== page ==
Tuesday, November 15, 2022

#2,862. The Man Who Loved Cat Dancing (1973) - Burt Reynolds Triple Feature


The production of 1973’s The Man Who loved Cat Dancing was rocked by a major scandal. After spending the evening of February 10th with members of the cast and crew, all of whom had gone out to celebrate star Burt Reynolds’ birthday, co-star Sarah Miles returned to her hotel room, where her personal assistant / lover David Whiting was waiting for her.

Bitter that he wasn’t invited and convinced she was having an affair with Reynolds, Whiting instigated an argument with Miles, and, according to reports, struck her several times. Injured, Miles rushed off to Reynolds’ room, who, seeing the condition she was in, allegedly went to have a “chat” with David Whiting.

The next morning, Whiting’s lifeless body was found lying in a pool of blood. The official cause of death would be listed as a drug overdose, with the consensus being that Whiting fell into a table before dying (thus all the blood). But some investigators on the scene felt that didn’t add up, and the pill bottles strewn across the room may have been planted there after the fact. According to one law enforcement official who was part of the initial investigation, "It appears, from the crime scene, Reynolds arrived at the room and had a brief scuffle with Mr. Whiting, a scuffle that turned deadly. All the signs point to Reynolds being involved."

MGM, the studio financing the film, fought to keep both Miles and Reynolds from testifying at the inquest, claiming it would cost them a small fortune if production was delayed any further. Did MGM initiate a cover-up to protect their star? Was Burt Reynolds responsible for the death of David Whiting? Seeing as nearly 50 years have passed - as has Burt Reynolds - we may never know the truth.

But as tragic as this event was, it’s equally sad that it has tarnished what is an otherwise superb motion picture, a well-paced, beautifully shot western / romance that features strong performances by Reynolds, Miles, and, indeed, the entire supporting cast.

As the movie opens, Jay Grobart (Reynolds), a former army captain, is about to rob a train carrying $100,000 in cash. With the help of his gang: Dawes (Jack Warden), Billy Bowen (Bo Hopkins), and a native American named Charlie Bent (Jay Varela), the hold-up is a success. But there’s one small hitch: socialite Catherine Crocker (Miles), who was running away from her wealthy, domineering husband Willard (George Hamilton), witnessed the entire robbery.

Not willing to take chances, Grobart and the others kidnap Catherine and bring her along as they attempt to outrun railroad detective Harvey Lapchance (Lee J. Cobb) and his posse, who are hot on their trail. Joined by Willard Crocker, who is anxious to retrieve his wife, Lapchance and his team tirelessly pursue the thieves, knowing full well where Grobart is heading, and what he intends to do with his share of the money.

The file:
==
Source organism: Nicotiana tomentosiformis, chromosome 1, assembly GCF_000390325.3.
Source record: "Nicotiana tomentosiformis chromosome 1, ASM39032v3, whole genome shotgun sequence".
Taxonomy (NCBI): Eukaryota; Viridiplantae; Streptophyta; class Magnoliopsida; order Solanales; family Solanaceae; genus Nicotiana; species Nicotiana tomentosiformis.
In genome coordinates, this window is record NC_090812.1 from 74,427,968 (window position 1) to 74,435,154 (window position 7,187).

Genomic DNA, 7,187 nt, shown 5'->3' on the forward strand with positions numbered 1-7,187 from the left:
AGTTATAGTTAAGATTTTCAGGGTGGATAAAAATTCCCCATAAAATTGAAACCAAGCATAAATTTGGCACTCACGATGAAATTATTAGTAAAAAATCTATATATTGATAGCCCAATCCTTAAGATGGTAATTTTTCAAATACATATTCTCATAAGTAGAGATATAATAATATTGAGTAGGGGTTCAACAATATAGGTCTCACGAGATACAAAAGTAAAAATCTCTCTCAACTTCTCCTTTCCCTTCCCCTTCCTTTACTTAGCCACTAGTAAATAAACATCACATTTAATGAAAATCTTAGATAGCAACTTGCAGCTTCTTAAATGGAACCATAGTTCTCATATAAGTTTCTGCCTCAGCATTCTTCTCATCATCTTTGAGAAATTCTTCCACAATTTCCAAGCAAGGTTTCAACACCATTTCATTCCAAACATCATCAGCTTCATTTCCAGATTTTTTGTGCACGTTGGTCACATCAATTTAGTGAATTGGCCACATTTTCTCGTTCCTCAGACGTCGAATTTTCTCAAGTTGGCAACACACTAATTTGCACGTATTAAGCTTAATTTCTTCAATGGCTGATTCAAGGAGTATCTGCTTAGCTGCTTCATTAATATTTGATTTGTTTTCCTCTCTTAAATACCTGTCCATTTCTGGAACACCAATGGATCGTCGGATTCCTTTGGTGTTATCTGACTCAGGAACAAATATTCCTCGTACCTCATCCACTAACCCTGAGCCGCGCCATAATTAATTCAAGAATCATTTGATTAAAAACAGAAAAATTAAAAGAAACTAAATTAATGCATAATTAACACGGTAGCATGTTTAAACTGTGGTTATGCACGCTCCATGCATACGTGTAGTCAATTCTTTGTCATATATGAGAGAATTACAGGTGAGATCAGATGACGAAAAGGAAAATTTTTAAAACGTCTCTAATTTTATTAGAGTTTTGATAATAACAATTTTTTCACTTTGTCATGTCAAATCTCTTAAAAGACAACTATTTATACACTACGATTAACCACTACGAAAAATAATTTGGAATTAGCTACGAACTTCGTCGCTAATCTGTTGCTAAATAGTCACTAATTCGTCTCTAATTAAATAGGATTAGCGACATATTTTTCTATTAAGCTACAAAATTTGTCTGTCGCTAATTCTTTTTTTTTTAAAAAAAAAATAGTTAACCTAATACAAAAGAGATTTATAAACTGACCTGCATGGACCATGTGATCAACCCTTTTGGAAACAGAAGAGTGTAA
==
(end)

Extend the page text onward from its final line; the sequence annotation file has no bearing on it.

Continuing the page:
To further complicate matters, Catherine finds herself falling in love with Grobart. She is hoping beyond hope that he will somehow evade capture, and the two of them will live happily ever after.

Despite its story of a gang of train robbers on the run, The Man Who Loved Cat Dancing has an almost lyrical quality to it, a somber, even poetic feel that director Richard C. Sarafian maintains through much of the movie. Even when events threaten to turn violent, like when Billy tries to rape Catherine, or Grobart and Dawes face off against one another, the film maintains its solemn tone.

Part of the reason this approach works is the character of Jay Grobart, played so well by Burt Reynolds. Despite being a thief, Grobart has a set of principles he lives by, and when his cohorts get out of line, he is there to “correct” them; he does what he can to keep Catherine safe during their getaway. Matching Reynolds every step of the way is Sarah Miles, whose Catherine is also on the run. Their chemistry is tangible, and the eventual romance that develops between the two seems a foregone conclusion.

Warden is also good as the loathesome Dawes, while Bo Hopkins manages to both piss us off and garner our sympathy as the story unfolds. Toss in the amazing cinematography of Harry Stradling Jr., who makes the most of the film’s picturesque locales (it was shot on-location in Utah and Arizona), and you have a movie that is every bit as beautiful as it is engaging.

Alas, with all the controversy surrounding it, The Man Who Loved Cat Dancing has never garnered the praise or attention it deserves. Even Reynolds himself was reluctant to discuss the movie. “There’s nothing to talk about in Cat Dancing except that it brings me pain”, he would tell critic Gene Siskel during a 1976 interview, adding “So I’d rather not talk about it”.

And that’s a damn shame.
Rating: 9 out of 10

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